Ancient Monuments

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Long barrow 350m south-west of Cornerpool Farm

A Scheduled Monument in Wrington, North Somerset

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Latitude: 51.3763 / 51°22'34"N

Longitude: -2.7189 / 2°43'8"W

OS Eastings: 350057.371861

OS Northings: 164385.906419

OS Grid: ST500643

Mapcode National: GBR JK.SGSZ

Mapcode Global: VH88Y.TNGS

Entry Name: Long barrow 350m south-west of Cornerpool Farm

Scheduled Date: 29 April 1955

Last Amended: 20 May 1994

Source: Historic England

Source ID: 1008291

English Heritage Legacy ID: 22819

County: North Somerset

Civil Parish: Wrington

Traditional County: Somerset

Lieutenancy Area (Ceremonial County): Somerset


The monument includes a chambered long barrow situated on level ground 350m
south-west of Cornerpool Farm.
The monument has a long mound which is orientated NNE-SSW and is c.37m long,
c.15m wide and c.0.5m high. The mound is composed of small stones, and a
burial chamber is situated at the northern end. The chamber, which is now
collapsed, includes a fallen portal stone and three supporting stones which
have slumped. This would have provided the main depository for the burials
and will have been a prominent visual feature of the monument since its
construction. Running parallel with the long axis of the mound are two side
ditches from which material was quarried during the construction of the
monument. The ditches are no longer visible at ground level as they have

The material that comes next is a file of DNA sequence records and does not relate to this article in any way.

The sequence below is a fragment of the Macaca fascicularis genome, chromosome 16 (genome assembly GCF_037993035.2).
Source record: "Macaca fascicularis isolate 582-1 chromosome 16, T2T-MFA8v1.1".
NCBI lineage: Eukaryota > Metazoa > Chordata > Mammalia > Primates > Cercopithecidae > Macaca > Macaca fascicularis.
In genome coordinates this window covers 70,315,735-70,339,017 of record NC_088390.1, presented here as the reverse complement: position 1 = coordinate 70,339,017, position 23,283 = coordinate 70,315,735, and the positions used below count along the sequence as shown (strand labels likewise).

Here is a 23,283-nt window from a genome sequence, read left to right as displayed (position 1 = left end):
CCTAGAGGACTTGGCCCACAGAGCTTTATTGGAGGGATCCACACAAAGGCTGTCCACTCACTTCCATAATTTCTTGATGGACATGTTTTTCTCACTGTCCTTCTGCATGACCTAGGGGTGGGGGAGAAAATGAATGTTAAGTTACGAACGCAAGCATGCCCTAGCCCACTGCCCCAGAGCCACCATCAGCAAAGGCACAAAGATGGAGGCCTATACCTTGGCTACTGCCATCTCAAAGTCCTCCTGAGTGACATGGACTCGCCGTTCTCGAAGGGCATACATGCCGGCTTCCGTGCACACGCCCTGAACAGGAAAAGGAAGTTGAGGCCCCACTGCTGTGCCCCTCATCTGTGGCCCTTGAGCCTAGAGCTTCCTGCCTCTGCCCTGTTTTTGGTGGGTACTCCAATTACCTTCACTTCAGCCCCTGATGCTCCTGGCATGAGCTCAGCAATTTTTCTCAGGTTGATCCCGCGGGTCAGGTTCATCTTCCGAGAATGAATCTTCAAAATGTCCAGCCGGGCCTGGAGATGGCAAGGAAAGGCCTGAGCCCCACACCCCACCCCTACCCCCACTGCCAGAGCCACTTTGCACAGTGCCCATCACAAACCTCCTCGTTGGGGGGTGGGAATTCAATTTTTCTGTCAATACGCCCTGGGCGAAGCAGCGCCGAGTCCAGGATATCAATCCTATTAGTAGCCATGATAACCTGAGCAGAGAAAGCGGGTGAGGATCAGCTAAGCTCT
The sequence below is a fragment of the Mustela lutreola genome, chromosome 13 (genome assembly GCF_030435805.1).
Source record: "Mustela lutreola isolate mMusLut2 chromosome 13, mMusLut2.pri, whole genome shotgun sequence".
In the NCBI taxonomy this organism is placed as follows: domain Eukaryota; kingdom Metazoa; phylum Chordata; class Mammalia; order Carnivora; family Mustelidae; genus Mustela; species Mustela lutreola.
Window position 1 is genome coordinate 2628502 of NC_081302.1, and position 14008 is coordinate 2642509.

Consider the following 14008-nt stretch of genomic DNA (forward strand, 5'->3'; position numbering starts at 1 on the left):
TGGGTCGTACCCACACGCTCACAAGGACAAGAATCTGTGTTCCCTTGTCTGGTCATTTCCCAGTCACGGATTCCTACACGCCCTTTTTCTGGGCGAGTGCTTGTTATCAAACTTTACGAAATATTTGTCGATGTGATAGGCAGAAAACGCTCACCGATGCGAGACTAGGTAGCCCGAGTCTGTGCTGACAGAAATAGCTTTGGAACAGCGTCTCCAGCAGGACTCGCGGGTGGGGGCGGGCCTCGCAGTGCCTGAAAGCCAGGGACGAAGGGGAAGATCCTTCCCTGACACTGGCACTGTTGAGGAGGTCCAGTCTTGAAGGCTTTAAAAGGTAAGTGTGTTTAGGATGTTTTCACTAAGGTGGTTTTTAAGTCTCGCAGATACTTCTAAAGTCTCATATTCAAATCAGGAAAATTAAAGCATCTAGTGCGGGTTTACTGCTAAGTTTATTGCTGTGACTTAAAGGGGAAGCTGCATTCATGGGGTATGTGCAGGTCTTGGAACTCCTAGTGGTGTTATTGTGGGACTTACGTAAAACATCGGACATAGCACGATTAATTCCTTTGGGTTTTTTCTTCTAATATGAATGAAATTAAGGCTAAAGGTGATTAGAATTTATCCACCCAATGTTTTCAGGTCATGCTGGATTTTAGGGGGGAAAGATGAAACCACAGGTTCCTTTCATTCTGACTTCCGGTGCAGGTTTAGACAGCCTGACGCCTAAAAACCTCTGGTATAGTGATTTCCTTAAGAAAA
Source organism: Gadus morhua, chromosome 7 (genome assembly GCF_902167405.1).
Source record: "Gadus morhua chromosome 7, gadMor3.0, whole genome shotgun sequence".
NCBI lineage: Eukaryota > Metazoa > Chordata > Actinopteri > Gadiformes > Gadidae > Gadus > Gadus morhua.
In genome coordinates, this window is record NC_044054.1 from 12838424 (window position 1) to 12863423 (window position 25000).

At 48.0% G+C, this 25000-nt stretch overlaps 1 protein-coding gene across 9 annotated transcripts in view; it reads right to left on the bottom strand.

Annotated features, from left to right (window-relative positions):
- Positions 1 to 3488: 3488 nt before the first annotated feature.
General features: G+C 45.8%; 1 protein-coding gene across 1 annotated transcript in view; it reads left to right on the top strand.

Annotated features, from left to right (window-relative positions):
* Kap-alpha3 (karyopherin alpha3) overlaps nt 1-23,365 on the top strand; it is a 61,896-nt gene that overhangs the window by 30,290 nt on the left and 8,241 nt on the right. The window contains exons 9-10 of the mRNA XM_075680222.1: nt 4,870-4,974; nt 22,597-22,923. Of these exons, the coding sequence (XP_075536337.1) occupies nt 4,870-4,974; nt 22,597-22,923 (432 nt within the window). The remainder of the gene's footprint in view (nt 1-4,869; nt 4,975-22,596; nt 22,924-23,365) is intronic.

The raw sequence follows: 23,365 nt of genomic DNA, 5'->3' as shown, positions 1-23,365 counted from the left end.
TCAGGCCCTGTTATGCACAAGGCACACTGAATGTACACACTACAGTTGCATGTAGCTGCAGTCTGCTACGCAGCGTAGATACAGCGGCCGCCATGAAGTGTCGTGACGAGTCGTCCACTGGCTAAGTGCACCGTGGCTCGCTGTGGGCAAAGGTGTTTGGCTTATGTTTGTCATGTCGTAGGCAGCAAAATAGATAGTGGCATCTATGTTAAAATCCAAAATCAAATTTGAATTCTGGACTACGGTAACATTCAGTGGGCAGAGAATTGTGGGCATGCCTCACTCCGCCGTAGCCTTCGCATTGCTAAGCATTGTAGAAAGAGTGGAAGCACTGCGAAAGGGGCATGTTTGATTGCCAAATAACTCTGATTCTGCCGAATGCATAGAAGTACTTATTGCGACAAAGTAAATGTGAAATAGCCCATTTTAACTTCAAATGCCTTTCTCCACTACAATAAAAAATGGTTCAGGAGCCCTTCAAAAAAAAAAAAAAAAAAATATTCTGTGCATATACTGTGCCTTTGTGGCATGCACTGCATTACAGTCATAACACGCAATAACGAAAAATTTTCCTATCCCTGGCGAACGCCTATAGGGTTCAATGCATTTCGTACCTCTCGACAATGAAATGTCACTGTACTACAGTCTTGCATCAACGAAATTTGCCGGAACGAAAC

become infilled over the years, but they survive as buried features c.3m wide.
Prehistoric artefacts, including a chert axe and bronze palstave, have been
discovered in the proximity of the monument.

The site of the monument is shown on the attached map extract.
It includes a 2 metre boundary around the archaeological features,
considered to be essential for the monument's support and preservation.

Source: Historic England

Reasons for Scheduling

Long barrows were constructed as earthen or drystone mounds with flanking
ditches and acted as funerary monuments during the Early and Middle Neolithic
periods (3400-2400 BC). They represent the burial places of Britain's early
farming communities and, as such, are amongst the oldest field monuments
surviving visibly in the present landscape. Where investigated, long barrows
appear to have been used for communal burial, often with only parts of the
human remains having been selected for interment. Certain sites provide
evidence for several phases of funerary monument preceding the barrow and,
consequently, it is probable that long barrows acted as important ritual sites
for local communities over a considerable period of time. Some 500 long
barrows are recorded in England. As one of the few types of Neolithic
structure to survive as earthworks, and due to their comparative rarity, their
considerable age and their longevity as a monument type, all long barrows are
considered to be nationally important.

The long barrow 350m south-west of Cornerpool Farm survives comparatively well
and contains archaeological and environmental information relating to the
monument and the landscape in which it was constructed.

Source: Historic England


Mention of Crawford's description, Mention of Crawford's description,
Suggestion that mound was levelled, Suggestion that mound was levelled,

Source: Historic England

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